Feds agree to hand over warrants in legal challenge to $85M seizure of safe deposit boxes
Judge blocks government's requirement that customer identify himself as a condition of getting back $900,000.
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Already facing skepticism from a federal judge for keeping $85 million in assets from a raid without charging safe deposit box renters, the feds have agreed to turn over the warrants used against an alleged front for money laundering and drug trafficking.
U.S. District Judge Mark Scarsi approved a joint proposal by prosecutors, renter Michelle Gerlis and the libertarian Reason magazine to provide "all warrants and affidavits" related to the March 22 raid of U.S. Private Vaults (USPV) in Los Angeles.
The only allowed redactions are information the government "believes is a residential address," vehicle license or registration numbers, and the government's basis for believing USPV co-owner Michael Poliak "resides at a particular address."
The agreement preempts an Aug. 9 hearing on Gerlis's motion to unseal the "evidentiary" warrant the feds "purported to rely on" in the raid and more than a slice of the affidavit.
She had noted the government has "openly discussed its investigation and prosecution in multiple public filings," showing it has "no countervailing interest at all" against her Fourth Amendment right to see the warrant and affidavit.
Reason magazine joined the challenge to assert its First Amendment right to review and report on "the scope and the strength" of the government's evidence, whether it was "forthright" with the court about what it would do with renters' property, and whether it complied with its representations.
While several renters have challenged the feds' authority to keep their valuables based on the barebones seizure notices they received, some also accused the FBI of violating a search warrant that prohibited agents from snooping on the box contents.
The lawyer for Gerlis and Reason included video screenshots in a different client's lawsuit showing agents reviewing the name and contact information on a box before rifling through its contents.
The hidden search warrant came up in another case that went badly for the feds, who have not found much sympathy from U.S. District Judge R. Gary Klausner.
A pseudonymous USPV customer, "Charles Coe," sued the feds for requiring him to identify himself to obtain a copy of the warrant and get back his property — more than $900,000 in cash and valuables. That would mean subjecting himself to a criminal investigation in possible violation of the Fourth and Fifth Amendments.
USPV's appeal is that it doesn't know the names of its customers, who use an iris scan to enter the facility and hold the only copies of their box keys, Klausner wrote in a July 23 ruling denying a motion to dismiss. It's not clear how learning Coe's real name could help the government identify him as the box owner, rather than letting him match the key, the judge said.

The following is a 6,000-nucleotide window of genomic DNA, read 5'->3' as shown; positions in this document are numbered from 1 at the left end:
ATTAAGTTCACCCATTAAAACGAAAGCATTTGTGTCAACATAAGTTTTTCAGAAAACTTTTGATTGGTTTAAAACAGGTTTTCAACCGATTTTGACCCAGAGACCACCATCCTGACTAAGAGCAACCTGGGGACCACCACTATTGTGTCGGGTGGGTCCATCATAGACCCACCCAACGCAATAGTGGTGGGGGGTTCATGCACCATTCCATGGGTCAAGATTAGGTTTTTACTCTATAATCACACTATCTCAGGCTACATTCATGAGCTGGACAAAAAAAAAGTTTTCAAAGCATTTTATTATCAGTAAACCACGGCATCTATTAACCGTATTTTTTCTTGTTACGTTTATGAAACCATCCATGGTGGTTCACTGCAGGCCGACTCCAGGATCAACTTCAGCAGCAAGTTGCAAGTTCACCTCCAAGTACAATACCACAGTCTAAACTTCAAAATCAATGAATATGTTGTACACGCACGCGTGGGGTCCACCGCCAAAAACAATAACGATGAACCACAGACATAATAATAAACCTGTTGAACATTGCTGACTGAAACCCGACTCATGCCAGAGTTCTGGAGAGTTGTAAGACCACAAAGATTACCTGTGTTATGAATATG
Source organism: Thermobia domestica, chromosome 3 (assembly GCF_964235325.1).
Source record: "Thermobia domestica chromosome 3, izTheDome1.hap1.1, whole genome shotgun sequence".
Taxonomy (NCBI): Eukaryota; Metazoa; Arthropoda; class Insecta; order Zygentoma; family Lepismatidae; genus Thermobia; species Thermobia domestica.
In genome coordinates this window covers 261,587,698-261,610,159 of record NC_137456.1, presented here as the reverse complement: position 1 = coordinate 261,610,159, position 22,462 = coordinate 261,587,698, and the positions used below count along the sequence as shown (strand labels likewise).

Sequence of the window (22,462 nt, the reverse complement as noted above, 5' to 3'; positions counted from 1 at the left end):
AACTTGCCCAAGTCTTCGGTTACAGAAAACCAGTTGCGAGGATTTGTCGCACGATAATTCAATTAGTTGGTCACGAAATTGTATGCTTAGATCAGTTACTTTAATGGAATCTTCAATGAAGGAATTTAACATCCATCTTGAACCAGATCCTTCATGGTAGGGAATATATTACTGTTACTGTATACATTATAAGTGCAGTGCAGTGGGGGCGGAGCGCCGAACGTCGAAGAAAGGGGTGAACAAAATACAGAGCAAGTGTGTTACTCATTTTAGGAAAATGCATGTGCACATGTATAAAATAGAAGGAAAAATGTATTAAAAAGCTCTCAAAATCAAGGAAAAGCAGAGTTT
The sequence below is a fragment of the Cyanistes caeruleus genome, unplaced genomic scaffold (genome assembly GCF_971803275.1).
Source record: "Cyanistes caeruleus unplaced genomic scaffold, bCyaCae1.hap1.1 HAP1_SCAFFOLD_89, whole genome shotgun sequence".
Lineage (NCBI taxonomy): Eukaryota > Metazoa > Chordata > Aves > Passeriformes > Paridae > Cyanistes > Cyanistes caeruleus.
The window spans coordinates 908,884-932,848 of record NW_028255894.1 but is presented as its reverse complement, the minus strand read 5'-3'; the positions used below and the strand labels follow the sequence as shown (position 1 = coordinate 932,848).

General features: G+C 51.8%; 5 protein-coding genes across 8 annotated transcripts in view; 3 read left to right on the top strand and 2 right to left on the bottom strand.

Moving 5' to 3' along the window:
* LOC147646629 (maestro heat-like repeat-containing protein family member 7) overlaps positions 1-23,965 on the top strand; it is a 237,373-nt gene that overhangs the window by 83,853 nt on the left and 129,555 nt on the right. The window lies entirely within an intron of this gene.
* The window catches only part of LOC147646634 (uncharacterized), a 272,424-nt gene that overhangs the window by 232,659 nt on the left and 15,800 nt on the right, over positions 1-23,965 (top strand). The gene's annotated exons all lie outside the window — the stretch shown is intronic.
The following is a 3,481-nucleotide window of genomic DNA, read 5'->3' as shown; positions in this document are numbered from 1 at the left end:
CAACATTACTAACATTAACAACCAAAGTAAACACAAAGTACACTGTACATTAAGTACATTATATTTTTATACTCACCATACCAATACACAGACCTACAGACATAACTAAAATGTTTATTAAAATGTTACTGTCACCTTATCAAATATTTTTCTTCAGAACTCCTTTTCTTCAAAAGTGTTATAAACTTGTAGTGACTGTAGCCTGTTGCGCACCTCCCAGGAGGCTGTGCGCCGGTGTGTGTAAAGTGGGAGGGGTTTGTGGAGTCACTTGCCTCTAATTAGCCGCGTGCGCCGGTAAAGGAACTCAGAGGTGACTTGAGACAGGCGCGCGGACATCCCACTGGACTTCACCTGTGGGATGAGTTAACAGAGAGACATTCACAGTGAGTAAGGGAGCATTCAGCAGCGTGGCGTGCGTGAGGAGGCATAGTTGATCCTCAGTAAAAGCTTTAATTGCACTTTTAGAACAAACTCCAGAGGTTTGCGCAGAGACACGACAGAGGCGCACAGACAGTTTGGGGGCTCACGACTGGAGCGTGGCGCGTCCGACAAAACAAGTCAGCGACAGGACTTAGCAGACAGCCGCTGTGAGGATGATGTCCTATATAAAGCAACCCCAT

The ruling repeatedly mocks the government for its "specious" arguments, including that investigating Coe is "merely an attempt to learn the truth" and not a legal "injury."
The feds have "awesome power" to seize alleged contraband, but they are "not authorized to compel a private citizen" whose property they "indiscriminately seized" to come forward for an investigation, Klausner wrote.
It doesn't matter that Coe is a "wealthy person" who hired "a large law firm to do his bidding" and spends more than $1,000 a year to store his valuables anonymously, as the government argued, the judge said: He is "afforded the protections of the United States Constitution" and is vulnerable to retaliation.
The government has shown nothing more than "pure conjecture" that Coe "might have unlawfully possessed" his assets, so his interest in anonymity outweighs any prejudice to the feds, Klausner wrote.
The feds backed down this week in another case following a similarly snarky opinion by the judge, agreeing to return $57,000 to an unemployed man living off legal settlements after seizing his box four months ago.
Klausner criticized the government for citing paperwork, scheduling challenges and occasional no-shows by property owners for its refusal to return Joseph Ruiz's money. The judge was more troubled by its lack of "any specific factual or legal justification" for keeping the money "now that Ruiz has come forward and sworn under penalty of perjury that [the box] is his."
Regarding Ruiz’s claims that he needs the money to pay for medicine and food, the feds don't "challenge this testimony, or even address it," Klausner wrote.
In response, the feds said Ruiz provided an email address suggesting he's "involved in the cannabis industry" without a license and had not turned over documentation of his legal settlements. His lawyers turned over the settlement checks Tuesday while claiming Ruiz has no legal obligation to prove his innocence.
The government's Thursday filing reiterated why it believed his money was ill-gotten, but confirmed it was satisfied with his documentation.
The Institute for Justice, which is representing Ruiz, also said Thursday the feds contacted the public interest law firm to schedule the return of $163,000 in gold and cash seized from its client Travis May's box.